Monday, March 14, 2011

Academic letters of reference

At the Chronicle of Higher Ed, David Roediger writes of The Failed Promise of Electronic Applications

"It would have been easy enough, some years back, when I started to get requests to put recommendation letters on Interfolio, to connect the new practice with general trends to outsource university jobs, cut the positions of support workers, and privatize service work in public universities.

"Indeed, my own department at the University of Illinois at Urbana-Champaign quickly moved from maintaining its own dossier service for graduate students to partially subsidizing their applications for jobs made through Interfolio. Back then, when I thought about the switch in labor terms, I was able to quickly decide that the change was justifiable because it saved work, including, for staff members, the drudgery of photocopying.

"Mostly, though, I hoped the new electronic processes would save me labor. The department's old dossier service file was acceptable to most employers and used by all students. However, when writing recommendations on behalf of colleagues who had jobs but were seeking new ones, each letter had to be an individual production, as faculty candidates were outside the dossier system.

"Moreover, I hoped that the new systems would ease the burden of writing endless letters for undergraduates to get into doctoral programs and could centralize that process. Indeed, law schools were something of a model: Centralized recommendation-letter banks, organized either at the university level or by the Law School Admission Council, had greatly eased letting-writing, envelope-licking, and mailing. One student, one letter.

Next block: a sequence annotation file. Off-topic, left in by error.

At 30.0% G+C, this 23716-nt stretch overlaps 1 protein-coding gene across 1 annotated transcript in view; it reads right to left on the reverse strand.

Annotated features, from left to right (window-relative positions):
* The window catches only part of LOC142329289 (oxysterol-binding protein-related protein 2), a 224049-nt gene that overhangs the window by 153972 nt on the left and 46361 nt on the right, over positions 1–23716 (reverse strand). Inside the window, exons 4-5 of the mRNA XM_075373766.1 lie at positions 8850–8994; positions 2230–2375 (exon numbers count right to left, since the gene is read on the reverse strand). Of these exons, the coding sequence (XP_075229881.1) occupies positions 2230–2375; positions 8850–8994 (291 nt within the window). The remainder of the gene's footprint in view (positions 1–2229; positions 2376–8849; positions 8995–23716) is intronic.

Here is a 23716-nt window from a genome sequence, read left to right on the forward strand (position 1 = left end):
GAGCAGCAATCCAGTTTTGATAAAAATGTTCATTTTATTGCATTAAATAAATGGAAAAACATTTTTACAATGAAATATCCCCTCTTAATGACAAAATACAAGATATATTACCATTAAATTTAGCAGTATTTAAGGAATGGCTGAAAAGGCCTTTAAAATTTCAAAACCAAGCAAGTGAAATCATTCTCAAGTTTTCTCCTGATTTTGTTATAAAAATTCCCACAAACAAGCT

"Several years into the process, it is clear that, within the humanities, labor is not being saved—even on the supply side of sending out the recommendation letters electronically. Interfolio itself remains cumbersome and, contrary to the centralized law-school model, graduate schools have adopted countless variants for handling the letters. Some schools require hard copies, sometimes gathered by the student into a file, sometimes not. Where letters supporting job applications are concerned, two schools recently asked that I forward my recommendation letters through the student, forgetting confidentiality altogether.

"Odd little boxes asking that professors use a check mark to give a percentile ranking to students on everything from honesty to industry to leadership had been a feature of the older paper-application forms. Retaining those idiosyncratic grids—each school using them seems to survey a different set of virtues—sometimes now justifies departments' holding on to distinctive formats rather than adopting a standardized recommendation letter. Fellowship applications are almost militantly idiosyncratic in the forms that letters are required to take. No standard practices have emerged.

"Most important, school after school contracts for its own systems, meaning the letters are not just sent either through an agency or individually. Instead they fall into an endless number of electronic delivery systems, each slightly different, most new, and typically with giant bugs to be worked out. So frequently do those systems not work—or not work in concert with configurations of the sender's computer—that some searches are now accompanied by the e-mail contact of the person shepherding tutorials or end runs around the system.


maddy said...

Hi here some sample might be helpful for you..pls check Letters

Search Jobs Higher Education said...


There are many types of letters, but most fall into the major categories of business, personal, academic and reference. In letters of reference for jobs or academic endeavors, is critical that the person composing the letter identify his relationship to the person who has requested the letter. Thanks a lot...